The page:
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Menin Gate, Ypres Menin Gate, Ypres
First Name: George Jesse Henry Last Name: CROSS
Date of Death: 23/04/1915 Lived/Born In: Custom House
Rank: Private Unit: Cornwall Light Infantry2
Memorial Site: Menin Gate, Ypres

Current Information:


107, Mortlake Road. Custom House


The Battle of Gravenstafel Ridge (22–23 April 1915)

In the late afternoon of 22nd April the Germans used poison gas on the Western Front for the first time when an unfamiliar green cloud was seen to rise from the German trenches on the northern part of the Ypres salient, held by two French divisions. It was chlorine gas and this destroys moist tissues such as lungs and eyes. The French troops in the path of the gas cloud suffered 6,000 casualties, many of whom died within ten minutes. Many others were blinded. Not surprisingly the French line broke leaving a four mile gap into which the German soldiers advanced. Desperate defending by Canadian troops prevented a complete German breakthrough but nevertheless a lot of ground was lost including Langemarck and Pilckem and the Ypres salient became even smaller. Two British divisions, the 27th and the 28th, were holding the line nearby and they sent their reserves to try to stem the German tide. Although this action was given the name of the Battle of Gravenstafel Ridge, it was actually fought further to the west in the region of Koorslaere and to the west of St Julien.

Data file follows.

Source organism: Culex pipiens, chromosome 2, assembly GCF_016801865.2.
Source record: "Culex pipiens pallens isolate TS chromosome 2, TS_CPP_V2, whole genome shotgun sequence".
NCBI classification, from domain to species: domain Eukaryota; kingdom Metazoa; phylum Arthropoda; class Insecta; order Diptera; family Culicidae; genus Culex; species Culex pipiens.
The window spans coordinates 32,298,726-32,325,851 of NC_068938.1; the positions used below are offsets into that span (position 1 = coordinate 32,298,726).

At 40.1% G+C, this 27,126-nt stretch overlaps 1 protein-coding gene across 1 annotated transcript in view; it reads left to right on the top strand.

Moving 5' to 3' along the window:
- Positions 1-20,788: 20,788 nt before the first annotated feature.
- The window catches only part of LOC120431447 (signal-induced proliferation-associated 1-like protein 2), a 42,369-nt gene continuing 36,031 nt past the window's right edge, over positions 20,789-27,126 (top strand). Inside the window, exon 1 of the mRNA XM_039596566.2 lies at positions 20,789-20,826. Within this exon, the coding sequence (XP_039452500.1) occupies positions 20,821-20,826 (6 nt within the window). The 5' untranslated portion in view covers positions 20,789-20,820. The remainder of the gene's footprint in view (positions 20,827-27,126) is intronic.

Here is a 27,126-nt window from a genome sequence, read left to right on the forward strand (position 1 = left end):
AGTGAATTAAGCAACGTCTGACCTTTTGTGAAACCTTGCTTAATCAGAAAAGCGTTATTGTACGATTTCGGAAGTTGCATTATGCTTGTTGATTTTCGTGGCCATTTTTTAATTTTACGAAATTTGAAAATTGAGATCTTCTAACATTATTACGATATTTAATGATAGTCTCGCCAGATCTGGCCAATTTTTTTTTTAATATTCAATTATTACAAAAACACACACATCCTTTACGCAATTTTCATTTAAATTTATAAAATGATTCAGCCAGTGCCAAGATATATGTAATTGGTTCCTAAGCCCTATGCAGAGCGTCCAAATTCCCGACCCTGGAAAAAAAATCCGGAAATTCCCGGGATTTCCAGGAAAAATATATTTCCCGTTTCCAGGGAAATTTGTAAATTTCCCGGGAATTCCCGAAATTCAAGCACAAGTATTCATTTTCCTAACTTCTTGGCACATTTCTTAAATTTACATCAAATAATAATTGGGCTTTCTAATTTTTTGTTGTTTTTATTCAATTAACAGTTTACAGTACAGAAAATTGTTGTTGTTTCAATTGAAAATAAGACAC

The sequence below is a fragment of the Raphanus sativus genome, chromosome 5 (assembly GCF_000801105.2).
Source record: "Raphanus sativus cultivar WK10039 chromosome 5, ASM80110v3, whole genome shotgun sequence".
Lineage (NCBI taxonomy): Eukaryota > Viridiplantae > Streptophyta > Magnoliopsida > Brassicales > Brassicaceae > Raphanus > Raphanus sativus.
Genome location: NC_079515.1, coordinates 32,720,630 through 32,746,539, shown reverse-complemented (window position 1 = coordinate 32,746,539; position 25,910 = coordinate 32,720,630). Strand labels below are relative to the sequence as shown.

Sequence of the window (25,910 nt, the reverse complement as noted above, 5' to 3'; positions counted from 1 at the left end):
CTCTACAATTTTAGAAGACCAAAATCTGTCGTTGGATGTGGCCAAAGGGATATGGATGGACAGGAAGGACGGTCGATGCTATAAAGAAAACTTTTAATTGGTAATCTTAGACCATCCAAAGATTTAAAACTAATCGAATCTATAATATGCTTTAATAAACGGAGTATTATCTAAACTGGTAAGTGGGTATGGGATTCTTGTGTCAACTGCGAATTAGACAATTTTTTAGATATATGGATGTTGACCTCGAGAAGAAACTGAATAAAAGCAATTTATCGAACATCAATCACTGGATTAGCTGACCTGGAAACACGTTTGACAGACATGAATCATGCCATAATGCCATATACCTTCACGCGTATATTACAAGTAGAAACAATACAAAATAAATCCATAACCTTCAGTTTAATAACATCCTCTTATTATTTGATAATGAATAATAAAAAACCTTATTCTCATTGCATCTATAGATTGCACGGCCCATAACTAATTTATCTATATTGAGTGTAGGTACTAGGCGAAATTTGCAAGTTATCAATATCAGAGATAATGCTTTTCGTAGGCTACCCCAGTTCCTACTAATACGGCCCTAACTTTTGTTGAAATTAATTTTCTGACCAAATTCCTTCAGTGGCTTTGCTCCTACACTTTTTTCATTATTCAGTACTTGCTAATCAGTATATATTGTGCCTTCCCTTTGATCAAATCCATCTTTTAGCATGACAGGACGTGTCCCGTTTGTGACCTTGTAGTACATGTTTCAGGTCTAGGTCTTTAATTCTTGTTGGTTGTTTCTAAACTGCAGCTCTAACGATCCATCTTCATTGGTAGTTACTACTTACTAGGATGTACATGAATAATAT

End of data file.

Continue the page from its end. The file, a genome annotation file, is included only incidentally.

On 23rd April the 2nd Cornwall Light Infantry battalion of 82 Brigade, 27th Division, were sent to help plug the gap in the line resulting from the German gas attack. They joined with six other battalions, all under the command of Lt. Col. Geddes of the 2nd East Kents (Buffs). A general advance was ordered but the inevitable delays meant the attack was postponed until 4.15pm.  However, regardless of delays, the attack was doomed to failure.  It was across mainly open ground sloping up to the enemy’s first position 500-800 yards away on the Mauser Ridge, the troops were tired, the reserves almost non-existent and there was no preparation nor reconnaissance.  In addition the exact position of the Germans was uncertain and there was poor communications with the artillery who had bombarded the German line at 2.45pm, for the postponed 3pm attack, but not at the later time.  As soon as the infantry of 82 Brigade rose from their trenches, with every man very visible in the clear light of the afternoon, they were met by heavy fire,.  There were many casualties, especially among the officers and except in the more enclosed ground next to the canal the attack made little progress.  A detachment of 2nd East Yorkshires got to within 30 yards of the German line but the others were 100 or 200 yards further back.  Nevertheless there was fierce hand-to-hand fighting in the farms and cottages held by the Germans in advance of their line.  At 7pm all movement came to a stop with the line running from Kitchener’s Wood to Hampshire Farm then along the forward edge of Colne Valley through Turco Farm, Fusilier Farm, Glimpse Cottage to the canal at South Zwaanhof Farm where they met the French.  After dark a new line further back in the valley, was organised with the troops digging in at least two feet until they met the water line.  It was a miserable night.  Some food and ammunition came up, but not much. George Cross, who was killed, was one of the 250 casualties suffered by 2nd Cornwall Light Infantry during the course of the fighting on 23rd April.


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